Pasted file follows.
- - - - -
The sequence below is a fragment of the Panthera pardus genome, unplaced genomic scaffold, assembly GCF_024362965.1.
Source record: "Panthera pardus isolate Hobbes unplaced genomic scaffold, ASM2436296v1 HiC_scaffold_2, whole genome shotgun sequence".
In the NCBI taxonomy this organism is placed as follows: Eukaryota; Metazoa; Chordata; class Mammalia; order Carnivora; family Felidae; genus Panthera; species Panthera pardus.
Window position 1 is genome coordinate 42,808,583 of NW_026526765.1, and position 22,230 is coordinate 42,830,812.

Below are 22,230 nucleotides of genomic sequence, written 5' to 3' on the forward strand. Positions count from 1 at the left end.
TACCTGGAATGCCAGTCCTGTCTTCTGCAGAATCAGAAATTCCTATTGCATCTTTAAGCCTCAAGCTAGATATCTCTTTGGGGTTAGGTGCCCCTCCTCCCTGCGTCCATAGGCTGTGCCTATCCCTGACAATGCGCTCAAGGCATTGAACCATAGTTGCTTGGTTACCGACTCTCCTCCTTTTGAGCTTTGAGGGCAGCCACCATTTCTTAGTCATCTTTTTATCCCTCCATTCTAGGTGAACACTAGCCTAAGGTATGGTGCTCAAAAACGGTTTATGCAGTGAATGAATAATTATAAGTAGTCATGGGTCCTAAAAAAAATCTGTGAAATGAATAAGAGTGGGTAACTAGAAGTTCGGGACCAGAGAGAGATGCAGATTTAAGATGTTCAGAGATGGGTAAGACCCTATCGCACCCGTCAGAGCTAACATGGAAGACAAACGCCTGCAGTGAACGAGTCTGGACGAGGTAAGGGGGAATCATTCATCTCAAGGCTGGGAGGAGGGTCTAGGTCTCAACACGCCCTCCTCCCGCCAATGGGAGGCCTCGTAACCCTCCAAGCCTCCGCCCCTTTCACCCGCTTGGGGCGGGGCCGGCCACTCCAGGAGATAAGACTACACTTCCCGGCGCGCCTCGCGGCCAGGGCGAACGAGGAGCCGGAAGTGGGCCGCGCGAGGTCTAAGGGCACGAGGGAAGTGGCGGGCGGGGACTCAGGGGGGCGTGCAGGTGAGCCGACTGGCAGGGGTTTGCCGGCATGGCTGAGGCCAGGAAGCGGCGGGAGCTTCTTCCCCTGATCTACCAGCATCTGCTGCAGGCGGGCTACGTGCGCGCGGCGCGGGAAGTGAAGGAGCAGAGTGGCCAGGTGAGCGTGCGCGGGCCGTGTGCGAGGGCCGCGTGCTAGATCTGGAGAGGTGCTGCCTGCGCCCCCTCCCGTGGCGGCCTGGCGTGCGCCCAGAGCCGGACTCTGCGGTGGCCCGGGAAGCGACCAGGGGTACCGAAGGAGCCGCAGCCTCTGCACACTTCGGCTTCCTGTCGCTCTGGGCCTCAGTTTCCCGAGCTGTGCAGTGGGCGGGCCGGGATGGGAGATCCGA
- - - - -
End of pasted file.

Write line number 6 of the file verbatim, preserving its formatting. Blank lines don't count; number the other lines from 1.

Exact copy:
TACCTGGAATGCCAGTCCTGTCTTCTGCAGAATCAGAAATTCCTATTGCATCTTTAAGCCTCAAGCTAGATATCTCTTTGGGGTTAGGTGCCCCTCCTCCCTGCGTCCATAGGCTGTGCCTATCCCTGACAATGCGCTCAAGGCATTGAACCATAGTTGCTTGGTTACCGACTCTCCTCCTTTTGAGCTTTGAGGGCAGCCACCATTTCTTAGTCATCTTTTTATCCCTCCATTCTAGGTGAACACTAGCCTAAGGTATGGTGCTCAAAAACGGTTTATGCAGTGAATGAATAATTATAAGTAGTCATGGGTCCTAAAAAAAATCTGTGAAATGAATAAGAGTGGGTAACTAGAAGTTCGGGACCAGAGAGAGATGCAGATTTAAGATGTTCAGAGATGGGTAAGACCCTATCGCACCCGTCAGAGCTAACATGGAAGACAAACGCCTGCAGTGAACGAGTCTGGACGAGGTAAGGGGGAATCATTCATCTCAAGGCTGGGAGGAGGGTCTAGGTCTCAACACGCCCTCCTCCCGCCAATGGGAGGCCTCGTAACCCTCCAAGCCTCCGCCCCTTTCACCCGCTTGGGGCGGGGCCGGCCACTCCAGGAGATAAGACTACACTTCCCGGCGCGCCTCGCGGCCAGGGCGAACGAGGAGCCGGAAGTGGGCCGCGCGAGGTCTAAGGGCACGAGGGAAGTGGCGGGCGGGGACTCAGGGGGGCGTGCAGGTGAGCCGACTGGCAGGGGTTTGCCGGCATGGCTGAGGCCAGGAAGCGGCGGGAGCTTCTTCCCCTGATCTACCAGCATCTGCTGCAGGCGGGCTACGTGCGCGCGGCGCGGGAAGTGAAGGAGCAGAGTGGCCAGGTGAGCGTGCGCGGGCCGTGTGCGAGGGCCGCGTGCTAGATCTGGAGAGGTGCTGCCTGCGCCCCCTCCCGTGGCGGCCTGGCGTGCGCCCAGAGCCGGACTCTGCGGTGGCCCGGGAAGCGACCAGGGGTACCGAAGGAGCCGCAGCCTCTGCACACTTCGGCTTCCTGTCGCTCTGGGCCTCAGTTTCCCGAGCTGTGCAGTGGGCGGGCCGGGATGGGAGATCCGA